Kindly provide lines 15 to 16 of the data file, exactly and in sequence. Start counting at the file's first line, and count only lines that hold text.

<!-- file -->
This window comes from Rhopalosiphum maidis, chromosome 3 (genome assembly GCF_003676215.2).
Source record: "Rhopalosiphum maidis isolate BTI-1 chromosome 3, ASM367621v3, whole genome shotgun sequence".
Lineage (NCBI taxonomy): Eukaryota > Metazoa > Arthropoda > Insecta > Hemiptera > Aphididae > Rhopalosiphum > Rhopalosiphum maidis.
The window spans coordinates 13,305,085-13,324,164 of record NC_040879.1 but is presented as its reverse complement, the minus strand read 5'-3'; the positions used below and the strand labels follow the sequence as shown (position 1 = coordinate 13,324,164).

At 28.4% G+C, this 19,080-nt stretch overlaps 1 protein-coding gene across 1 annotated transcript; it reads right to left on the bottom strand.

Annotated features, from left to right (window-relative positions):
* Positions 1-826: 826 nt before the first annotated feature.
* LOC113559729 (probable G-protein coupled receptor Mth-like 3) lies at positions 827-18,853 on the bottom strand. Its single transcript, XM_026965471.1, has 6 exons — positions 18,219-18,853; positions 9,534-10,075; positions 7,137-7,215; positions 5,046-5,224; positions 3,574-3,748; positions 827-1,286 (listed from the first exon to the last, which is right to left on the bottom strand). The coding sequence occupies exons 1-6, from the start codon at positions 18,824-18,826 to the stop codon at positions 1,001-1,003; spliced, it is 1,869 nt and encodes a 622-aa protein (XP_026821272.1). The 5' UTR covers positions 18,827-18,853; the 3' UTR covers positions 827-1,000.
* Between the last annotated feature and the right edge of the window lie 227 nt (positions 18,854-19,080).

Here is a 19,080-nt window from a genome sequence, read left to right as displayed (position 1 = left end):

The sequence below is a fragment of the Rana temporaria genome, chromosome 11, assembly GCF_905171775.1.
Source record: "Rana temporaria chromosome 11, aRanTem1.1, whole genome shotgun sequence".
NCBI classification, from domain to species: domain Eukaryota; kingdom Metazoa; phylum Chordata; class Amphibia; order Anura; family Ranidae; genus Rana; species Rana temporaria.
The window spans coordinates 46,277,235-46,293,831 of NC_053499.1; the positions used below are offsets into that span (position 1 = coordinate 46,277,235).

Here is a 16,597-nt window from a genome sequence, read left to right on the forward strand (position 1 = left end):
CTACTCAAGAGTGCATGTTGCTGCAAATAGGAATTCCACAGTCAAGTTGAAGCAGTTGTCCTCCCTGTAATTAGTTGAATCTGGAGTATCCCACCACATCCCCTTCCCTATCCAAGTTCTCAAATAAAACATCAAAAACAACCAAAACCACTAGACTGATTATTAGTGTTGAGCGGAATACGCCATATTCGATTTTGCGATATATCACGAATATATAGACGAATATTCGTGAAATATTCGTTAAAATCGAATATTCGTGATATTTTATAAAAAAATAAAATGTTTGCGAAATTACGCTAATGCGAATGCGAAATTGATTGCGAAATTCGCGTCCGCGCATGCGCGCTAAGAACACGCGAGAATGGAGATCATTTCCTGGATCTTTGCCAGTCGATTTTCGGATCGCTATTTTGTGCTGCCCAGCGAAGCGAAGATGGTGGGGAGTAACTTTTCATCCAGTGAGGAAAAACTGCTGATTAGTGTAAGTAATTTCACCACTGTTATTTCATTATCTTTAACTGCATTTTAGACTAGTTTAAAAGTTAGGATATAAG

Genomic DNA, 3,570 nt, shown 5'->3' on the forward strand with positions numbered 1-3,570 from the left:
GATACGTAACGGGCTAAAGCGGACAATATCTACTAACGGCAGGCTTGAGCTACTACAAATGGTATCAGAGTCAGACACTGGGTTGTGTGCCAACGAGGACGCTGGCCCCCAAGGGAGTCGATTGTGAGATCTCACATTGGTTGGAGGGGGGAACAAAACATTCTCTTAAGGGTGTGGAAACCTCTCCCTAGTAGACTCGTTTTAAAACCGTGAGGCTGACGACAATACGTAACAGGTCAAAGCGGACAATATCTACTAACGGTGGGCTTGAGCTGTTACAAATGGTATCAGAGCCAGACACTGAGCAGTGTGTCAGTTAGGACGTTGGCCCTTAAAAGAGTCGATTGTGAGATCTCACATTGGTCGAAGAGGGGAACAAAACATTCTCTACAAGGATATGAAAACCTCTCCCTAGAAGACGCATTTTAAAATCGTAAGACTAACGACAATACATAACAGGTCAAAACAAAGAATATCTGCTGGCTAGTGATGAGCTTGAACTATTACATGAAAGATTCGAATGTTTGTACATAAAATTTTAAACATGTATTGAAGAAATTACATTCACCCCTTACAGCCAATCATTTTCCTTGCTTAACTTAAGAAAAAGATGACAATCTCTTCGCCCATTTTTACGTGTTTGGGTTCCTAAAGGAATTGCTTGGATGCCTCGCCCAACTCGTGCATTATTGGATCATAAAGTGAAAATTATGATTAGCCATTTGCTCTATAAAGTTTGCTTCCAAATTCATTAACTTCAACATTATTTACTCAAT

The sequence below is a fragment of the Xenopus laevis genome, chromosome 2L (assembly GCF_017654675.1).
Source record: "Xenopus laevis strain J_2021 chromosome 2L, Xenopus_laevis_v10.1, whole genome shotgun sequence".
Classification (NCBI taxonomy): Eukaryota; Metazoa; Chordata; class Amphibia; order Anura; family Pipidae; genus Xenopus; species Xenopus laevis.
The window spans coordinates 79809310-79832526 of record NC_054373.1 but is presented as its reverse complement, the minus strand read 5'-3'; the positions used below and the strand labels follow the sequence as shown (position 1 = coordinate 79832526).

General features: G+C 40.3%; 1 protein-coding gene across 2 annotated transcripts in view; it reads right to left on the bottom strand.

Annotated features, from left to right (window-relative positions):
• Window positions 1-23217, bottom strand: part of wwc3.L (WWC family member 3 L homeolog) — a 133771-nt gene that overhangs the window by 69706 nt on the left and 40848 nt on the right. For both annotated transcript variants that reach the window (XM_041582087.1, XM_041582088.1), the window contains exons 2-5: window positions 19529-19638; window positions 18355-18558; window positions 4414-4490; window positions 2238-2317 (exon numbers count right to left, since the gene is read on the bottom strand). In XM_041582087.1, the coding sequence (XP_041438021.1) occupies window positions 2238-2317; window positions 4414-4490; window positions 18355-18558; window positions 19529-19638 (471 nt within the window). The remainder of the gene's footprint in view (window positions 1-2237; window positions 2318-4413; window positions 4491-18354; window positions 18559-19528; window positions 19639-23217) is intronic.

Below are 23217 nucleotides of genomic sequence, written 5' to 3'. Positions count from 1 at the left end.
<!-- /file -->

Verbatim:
Here is a 16,597-nt window from a genome sequence, read left to right on the forward strand (position 1 = left end):
CTACTCAAGAGTGCATGTTGCTGCAAATAGGAATTCCACAGTCAAGTTGAAGCAGTTGTCCTCCCTGTAATTAGTTGAATCTGGAGTATCCCACCACATCCCCTTCCCTATCCAAGTTCTCAAATAAAACATCAAAAACAACCAAAACCACTAGACTGATTATTAGTGTTGAGCGGAATACGCCATATTCGATTTTGCGATATATCACGAATATATAGACGAATATTCGTGAAATATTCGTTAAAATCGAATATTCGTGATATTTTATAAAAAAATAAAATGTTTGCGAAATTACGCTAATGCGAATGCGAAATTGATTGCGAAATTCGCGTCCGCGCATGCGCGCTAAGAACACGCGAGAATGGAGATCATTTCCTGGATCTTTGCCAGTCGATTTTCGGATCGCTATTTTGTGCTGCCCAGCGAAGCGAAGATGGTGGGGAGTAACTTTTCATCCAGTGAGGAAAAACTGCTGATTAGTGTAAGTAATTTCACCACTGTTATTTCATTATCTTTAACTGCATTTTAGACTAGTTTAAAAGTTAGGATATAAG